Marketing 3305 Chapter 4
Terms in this set (45)
Market Research Ethics
Taking an ethical and aboveboard approach to conducting market research that does no harm to the participant in the process of conducting the research.
An organized collection (often electronic) of data that can be searched and queried to provide information about contacts, products, customers, inventory, and more.
Marketing information system (MIS)
A process that first determines what information marketing managers need and then gathers, sorts, analyzes, stores, and distributes relevant and timely marketing information to system users.
An internal corporate communication network that uses Internet technology to link company departments, employees, and databases.
Market intelligence system
A method by which marketers get information about what's going on in the world that is relevant to their business.
The process of physically deconstructing a competitor's product to determine how it's put together.
The process of collecting, analyzing, and interpreting data about customers, competitors, and the business environment in order to improve marketing effectiveness.
Research by firms that collect data on a regular basis and sell the reports to multiple firms.
Research conducted for a single firm to provide specific information its managers need.
Marketing Decision Support System
The data, analysis software, and interactive software that allows managers to conduct analyses and find the information they need.
Raw, unorganized facts that need to be processed.
The collection, deployment, and interpretation of information that allows a business to acquire, develop, and retain their customers.
A plan that specifies what information marketers will collect and what type of study they will do.
Data that has been collected for some purpose other than the problem at hand.
Data from research conducted to help make a specific decision.
A technique that marketers use to generate insights for future, more rigorous studies.
A product-oriented discussion among a small group of consumers led by a rained moderator.
Market research online community (MROC)
A privately assembled group of people usually by a market research firm or department, utilized to gain insight into customer sentiments and tendencies.
A comprehensive examination of a particular firm or organization.
An approach to research based on observations of people in their own homes or communities.
A tool that probes more systematically into the problem and bases its conclusions on large numbers of observations.
A type of descriptive technique that involves the systematic collection of quantitative information.
A technique that tracks the responses of the same sample of respondents over time.
A technique that attempts to understand cause-and-effect relationships.
A technique that tests predicted relationships among variable in a controlled environment.
A type of brain research that uses technologies such as functional magnetic resonance imaging to measure brain activity to better understand why consumers make the decisions they do.
The use of the telephone to sell directly to consumers and business customers.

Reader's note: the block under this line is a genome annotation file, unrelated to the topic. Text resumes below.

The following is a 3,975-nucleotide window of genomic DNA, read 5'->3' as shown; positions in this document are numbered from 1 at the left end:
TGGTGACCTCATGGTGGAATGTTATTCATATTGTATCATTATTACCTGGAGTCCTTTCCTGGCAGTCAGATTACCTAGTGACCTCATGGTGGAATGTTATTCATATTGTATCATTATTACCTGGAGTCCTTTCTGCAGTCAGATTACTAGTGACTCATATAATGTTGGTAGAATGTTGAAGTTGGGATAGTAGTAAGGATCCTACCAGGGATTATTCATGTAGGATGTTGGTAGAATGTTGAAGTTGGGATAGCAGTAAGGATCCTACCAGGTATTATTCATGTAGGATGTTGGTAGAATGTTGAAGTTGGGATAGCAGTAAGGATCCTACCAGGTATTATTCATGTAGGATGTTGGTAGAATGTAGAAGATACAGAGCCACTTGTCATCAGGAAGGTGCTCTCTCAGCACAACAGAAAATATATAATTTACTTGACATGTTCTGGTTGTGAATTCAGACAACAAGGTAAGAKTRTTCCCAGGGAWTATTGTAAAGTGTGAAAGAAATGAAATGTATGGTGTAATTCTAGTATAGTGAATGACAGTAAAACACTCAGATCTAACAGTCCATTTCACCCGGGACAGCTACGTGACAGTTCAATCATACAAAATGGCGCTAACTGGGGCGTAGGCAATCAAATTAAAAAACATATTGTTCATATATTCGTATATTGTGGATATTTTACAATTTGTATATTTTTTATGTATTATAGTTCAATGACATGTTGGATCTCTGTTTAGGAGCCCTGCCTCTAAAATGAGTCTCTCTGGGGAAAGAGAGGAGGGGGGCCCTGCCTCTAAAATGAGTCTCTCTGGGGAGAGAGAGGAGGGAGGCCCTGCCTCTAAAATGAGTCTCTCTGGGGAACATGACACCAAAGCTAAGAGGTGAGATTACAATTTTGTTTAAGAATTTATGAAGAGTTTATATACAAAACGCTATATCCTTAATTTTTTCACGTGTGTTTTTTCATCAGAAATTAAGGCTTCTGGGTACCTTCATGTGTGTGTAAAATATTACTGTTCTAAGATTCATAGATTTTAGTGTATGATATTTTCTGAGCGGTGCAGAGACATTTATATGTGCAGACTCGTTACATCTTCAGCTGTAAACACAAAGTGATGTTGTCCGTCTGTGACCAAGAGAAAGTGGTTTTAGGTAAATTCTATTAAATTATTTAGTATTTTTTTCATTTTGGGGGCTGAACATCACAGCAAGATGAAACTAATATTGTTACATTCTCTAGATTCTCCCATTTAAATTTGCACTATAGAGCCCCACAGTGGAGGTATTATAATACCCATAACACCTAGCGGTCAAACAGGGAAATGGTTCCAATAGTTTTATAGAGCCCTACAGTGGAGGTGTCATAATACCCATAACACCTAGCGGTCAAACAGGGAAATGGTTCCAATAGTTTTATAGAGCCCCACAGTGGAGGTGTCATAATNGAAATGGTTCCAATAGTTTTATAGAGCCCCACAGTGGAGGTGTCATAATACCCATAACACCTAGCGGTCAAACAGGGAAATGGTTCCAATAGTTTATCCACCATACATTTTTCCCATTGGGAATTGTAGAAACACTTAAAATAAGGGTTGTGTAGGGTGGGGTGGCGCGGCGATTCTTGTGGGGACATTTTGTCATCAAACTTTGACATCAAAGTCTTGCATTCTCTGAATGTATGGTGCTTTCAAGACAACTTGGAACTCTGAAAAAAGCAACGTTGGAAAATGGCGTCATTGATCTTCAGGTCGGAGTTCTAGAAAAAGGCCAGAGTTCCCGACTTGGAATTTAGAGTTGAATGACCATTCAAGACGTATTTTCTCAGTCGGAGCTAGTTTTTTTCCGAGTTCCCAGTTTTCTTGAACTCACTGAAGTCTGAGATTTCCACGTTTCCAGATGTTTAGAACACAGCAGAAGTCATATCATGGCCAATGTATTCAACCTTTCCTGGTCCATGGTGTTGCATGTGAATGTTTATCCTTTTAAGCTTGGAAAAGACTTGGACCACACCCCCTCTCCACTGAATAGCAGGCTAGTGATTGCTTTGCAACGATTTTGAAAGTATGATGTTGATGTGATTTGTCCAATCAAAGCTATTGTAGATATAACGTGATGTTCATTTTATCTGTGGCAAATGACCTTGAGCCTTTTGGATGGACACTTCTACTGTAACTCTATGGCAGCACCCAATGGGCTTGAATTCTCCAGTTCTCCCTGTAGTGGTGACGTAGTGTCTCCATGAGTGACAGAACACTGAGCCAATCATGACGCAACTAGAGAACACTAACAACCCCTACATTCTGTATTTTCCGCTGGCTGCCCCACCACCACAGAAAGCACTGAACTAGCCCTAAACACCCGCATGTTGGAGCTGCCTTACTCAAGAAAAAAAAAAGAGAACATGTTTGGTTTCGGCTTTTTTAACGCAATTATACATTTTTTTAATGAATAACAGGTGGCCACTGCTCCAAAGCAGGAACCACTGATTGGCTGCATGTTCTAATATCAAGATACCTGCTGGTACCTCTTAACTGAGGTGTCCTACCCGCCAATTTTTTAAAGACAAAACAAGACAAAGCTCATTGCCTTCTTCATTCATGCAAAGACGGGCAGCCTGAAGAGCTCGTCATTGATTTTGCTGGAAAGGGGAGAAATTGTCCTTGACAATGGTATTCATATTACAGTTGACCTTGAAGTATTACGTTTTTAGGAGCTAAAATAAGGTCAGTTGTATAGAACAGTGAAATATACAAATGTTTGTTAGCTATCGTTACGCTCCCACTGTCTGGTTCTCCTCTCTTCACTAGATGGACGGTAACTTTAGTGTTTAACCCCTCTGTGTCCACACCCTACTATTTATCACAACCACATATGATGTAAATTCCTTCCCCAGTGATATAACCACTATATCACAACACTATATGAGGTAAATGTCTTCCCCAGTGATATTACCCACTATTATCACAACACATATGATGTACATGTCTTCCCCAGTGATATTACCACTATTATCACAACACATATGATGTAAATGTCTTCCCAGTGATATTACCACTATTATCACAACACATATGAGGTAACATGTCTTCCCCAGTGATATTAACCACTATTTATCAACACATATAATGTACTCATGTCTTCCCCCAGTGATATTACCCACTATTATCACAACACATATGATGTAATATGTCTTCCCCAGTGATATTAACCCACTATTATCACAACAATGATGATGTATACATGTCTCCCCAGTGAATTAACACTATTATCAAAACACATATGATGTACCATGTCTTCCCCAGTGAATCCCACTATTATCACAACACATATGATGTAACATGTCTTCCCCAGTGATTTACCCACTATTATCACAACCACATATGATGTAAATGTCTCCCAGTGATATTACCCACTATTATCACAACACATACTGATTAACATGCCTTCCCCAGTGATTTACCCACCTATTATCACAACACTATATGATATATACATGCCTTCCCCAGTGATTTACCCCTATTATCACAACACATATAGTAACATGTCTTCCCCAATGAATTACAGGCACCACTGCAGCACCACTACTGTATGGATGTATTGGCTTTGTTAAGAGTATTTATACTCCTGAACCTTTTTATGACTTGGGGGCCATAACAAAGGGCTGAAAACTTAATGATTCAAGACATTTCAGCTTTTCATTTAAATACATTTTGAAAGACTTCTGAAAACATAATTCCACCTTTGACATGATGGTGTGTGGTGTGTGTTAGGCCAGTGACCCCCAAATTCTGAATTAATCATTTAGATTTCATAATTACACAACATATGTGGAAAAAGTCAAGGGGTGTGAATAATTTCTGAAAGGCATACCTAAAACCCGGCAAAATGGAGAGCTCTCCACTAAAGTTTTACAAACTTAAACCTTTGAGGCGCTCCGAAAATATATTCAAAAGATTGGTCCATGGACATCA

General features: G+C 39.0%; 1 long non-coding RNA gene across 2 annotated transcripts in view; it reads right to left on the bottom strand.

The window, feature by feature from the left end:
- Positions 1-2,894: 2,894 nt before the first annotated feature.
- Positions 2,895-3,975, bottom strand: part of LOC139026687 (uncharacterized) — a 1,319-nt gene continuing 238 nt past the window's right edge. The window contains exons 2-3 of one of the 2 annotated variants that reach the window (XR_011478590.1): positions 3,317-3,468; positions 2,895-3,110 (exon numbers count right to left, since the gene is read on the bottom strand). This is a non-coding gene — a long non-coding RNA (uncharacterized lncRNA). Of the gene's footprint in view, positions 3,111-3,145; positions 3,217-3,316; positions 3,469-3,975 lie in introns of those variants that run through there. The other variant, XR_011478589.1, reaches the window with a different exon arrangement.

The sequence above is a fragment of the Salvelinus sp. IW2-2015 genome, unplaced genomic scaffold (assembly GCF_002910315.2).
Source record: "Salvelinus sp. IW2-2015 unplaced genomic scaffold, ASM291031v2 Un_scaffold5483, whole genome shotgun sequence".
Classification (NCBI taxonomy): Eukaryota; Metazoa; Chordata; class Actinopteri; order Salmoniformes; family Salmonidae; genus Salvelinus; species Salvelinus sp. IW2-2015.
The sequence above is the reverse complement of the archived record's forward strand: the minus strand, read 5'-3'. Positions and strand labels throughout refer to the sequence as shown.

A study in which researchers recruit shoppers in malls or other public areas.
Measuring traces of physical evidence that remain after some action has been taken.
A method of the primary data collection that relies on machines to capture human behavior in a form that allows for future analysis and interpretation.
Eye tracking technology
A type of mechanical observation technology that uses sensors and sophisticated software to track the position and movement of an individual's eyes to gain context-specific insights into how individuals interact with and respond to different visual elements and stimuli.
Text flies inserted by a website sponsor into a web surfer's hard drive that allows the site to track the surfer's moves.
Analysis techniques that use shopping patterns of large numbers of people to determine which products are likely to be purchased if others are.
A marketing metrics for analyzing website traffic. It represents the percentage of visitors who enter the site (typically at the home page) and "bounce" (leave the site) rather than continuing the view additional pages on the site.
The extent to which research actually measures what it was intended to measure.
The extent to which the results of a research study accurately measure what the study intended to measure by ensuring proper research design, including
The extent to which the results of a research study can be generalized to the population its sample was intended to represent, providing a higher level of confidence that the findings can be applied outside of the setting where the research was conducted.
The extent to which research measurement techniques are free of errors.
The extent to which consumers in a study are similar to a larger group in which the organization has an interest.
The process of selecting respondents of a study.
A sample in which each member of the population has some known chance of being included.
A sample in which personal judgment is used to select respondents.
A nonprobability sample composed of individuals who just happen to be available when and where the data are being collected.
The process of translating material to a foreign language and then back to the original language.